# 1D Stock Cutting in Grasshopper

Hi,
What exactly are you aiming to achieve in practical terms? On what type of geometry? In how many dimensions? With what constraints? For what aim?
If you are seeking help with pure algorithms then stackoverflow may be a good place to look/ask…?
-Graham

Hi Graham,

Yes, this is one for stackoverflow really. I should have gone there first.

It’s a simple 1D cutting stock issue where, given a number of beams to cut at varying lengths from a set of stock of say 3 fixed lengths I have to output the selection of stock that will produce the required cut lengths with minimum wastage.

I work with a grasshopper scripter that wishes me to add a python or c# script that accepts the lengths of required beams as parameters and outputs a single number of required stock beams to be ordered.

Its for metal profiles.

OK understood.
Update - I dont think this is helpful as it requires PyGLPK
This repo claims to solve the cutting stock problem using python - seemingly with pure python. You only need the .py files and not the .pyc files.
Based on the print statements it seems to we written under legacy 2.7 python so should run in Rhino / GH. I would be interested to know how you get on. By the way could you rename thi topic ‘1D Stock Cutting in Grasshopper’ or similar so it is easier to find in future?
Good luck

That’s very helpful - thank you Graham.

Topic renamed - will update this with my progress

Cheers

Here’s an idea for exhaustive branch-and-bound:

Start greedy to find a basic solution.

Then use branch-and-bound.

For the bound, find the combination of stocks with the smallest length that is at least the length of the remaining pieces minus the remaining length of currently used stock, discarding remainders that are smaller than the smallest remaining piece.

This subproblem can be solved as a (much easier) branch-and-bound itself.

Maybe not so helpful with that one but there are others:

Yeah, I kinda didn’t want to just copy code and often it takes longer than grokking something first and implementing it yourself.

Knew I should’ve read that dusty old algorithms book back when

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So it seems that this can’t be done without some linear programming library, which is in turn based on linear algebra. Is that correct? What a can of worms I have opened. I’ve started on stackoverflow and really gone down the rabbit hole with this one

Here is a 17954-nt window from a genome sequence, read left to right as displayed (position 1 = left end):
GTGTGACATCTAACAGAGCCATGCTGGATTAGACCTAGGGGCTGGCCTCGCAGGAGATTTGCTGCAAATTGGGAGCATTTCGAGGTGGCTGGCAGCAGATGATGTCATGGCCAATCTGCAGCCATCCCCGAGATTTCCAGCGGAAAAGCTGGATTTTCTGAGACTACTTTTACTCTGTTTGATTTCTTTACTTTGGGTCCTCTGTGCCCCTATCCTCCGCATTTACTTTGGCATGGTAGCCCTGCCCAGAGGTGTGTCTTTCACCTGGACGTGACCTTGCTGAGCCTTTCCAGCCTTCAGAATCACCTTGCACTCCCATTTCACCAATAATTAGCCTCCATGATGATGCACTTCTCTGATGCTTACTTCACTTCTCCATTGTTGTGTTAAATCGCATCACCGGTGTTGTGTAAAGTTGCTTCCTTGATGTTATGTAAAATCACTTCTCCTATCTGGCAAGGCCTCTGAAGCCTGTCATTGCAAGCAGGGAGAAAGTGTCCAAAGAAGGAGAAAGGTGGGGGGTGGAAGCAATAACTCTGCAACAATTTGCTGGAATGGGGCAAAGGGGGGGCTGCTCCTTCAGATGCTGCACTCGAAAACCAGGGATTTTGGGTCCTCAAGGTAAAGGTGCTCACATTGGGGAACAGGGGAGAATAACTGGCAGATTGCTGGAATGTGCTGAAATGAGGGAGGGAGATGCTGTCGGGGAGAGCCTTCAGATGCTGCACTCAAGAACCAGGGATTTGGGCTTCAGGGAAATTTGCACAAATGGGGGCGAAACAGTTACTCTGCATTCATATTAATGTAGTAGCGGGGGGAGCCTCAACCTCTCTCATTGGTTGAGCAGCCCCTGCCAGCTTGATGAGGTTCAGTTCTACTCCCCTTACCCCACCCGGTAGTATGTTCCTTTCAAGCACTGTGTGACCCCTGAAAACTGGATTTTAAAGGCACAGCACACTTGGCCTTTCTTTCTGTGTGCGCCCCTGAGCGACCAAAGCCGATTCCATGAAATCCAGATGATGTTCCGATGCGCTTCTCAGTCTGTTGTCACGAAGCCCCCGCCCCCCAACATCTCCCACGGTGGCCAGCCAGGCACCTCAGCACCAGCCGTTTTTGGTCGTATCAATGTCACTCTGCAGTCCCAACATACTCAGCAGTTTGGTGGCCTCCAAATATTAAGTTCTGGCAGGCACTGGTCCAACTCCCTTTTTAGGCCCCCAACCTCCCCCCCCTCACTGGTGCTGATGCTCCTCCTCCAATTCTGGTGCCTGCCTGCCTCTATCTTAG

You could run an external Cpython instance with Scipy to solve it. Maybe using the subprocess module in python…?

Or use Thomas’ solution of grabbing the longest fitting item at each step, possibly followed by a few iterations seeking to swap elements to reduce wastage?

Thomas’s solution suddenly looks really optimal…

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Great ! I’d be interested to know how you get on. I am unlikely to have stock cutting needs but may need to optimise placement in 2D and/or 3D in the future when preparing wind tunnel models. I would tend to go via Python because it’s what I know the best !

Have you seen this thread? If you can handle the humour of @PeterFotiadis
Linear cutting in a grasshopper

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OMG, that’s completely melted my mind!

Hi @cottonbale,

I’m sitting here with a similar problem, and I couldn’t handle the complexety of PeterFotiadis’ ‘discussion’.
I’m interested to hear if you came up with anything?

I think it took so long for me to decide what to do a workaround was put into place so the need disappeared.

If I remember correctly, this is a classic algorithm problem, but again, I cannot remember the name.

I will have a look into it but don’t count on me finding an answer

Okay, thats how it often goes with these sort of issues.
You shouldn’t. I was just keen on hearing if you came up with anything.

Here is another method with OpenNest:

Thank you @djordje

I’ve realized that my problem more reassembles the multiple knapsack problem.
I have multiple unique lines, which I would like to cut in accordance to a group of constant line lengths with a little leftover as possible. So in some way, it is sort of the 1D cutting but upside down.

In my case the knapsack weights would then be changed to resemble line lengths.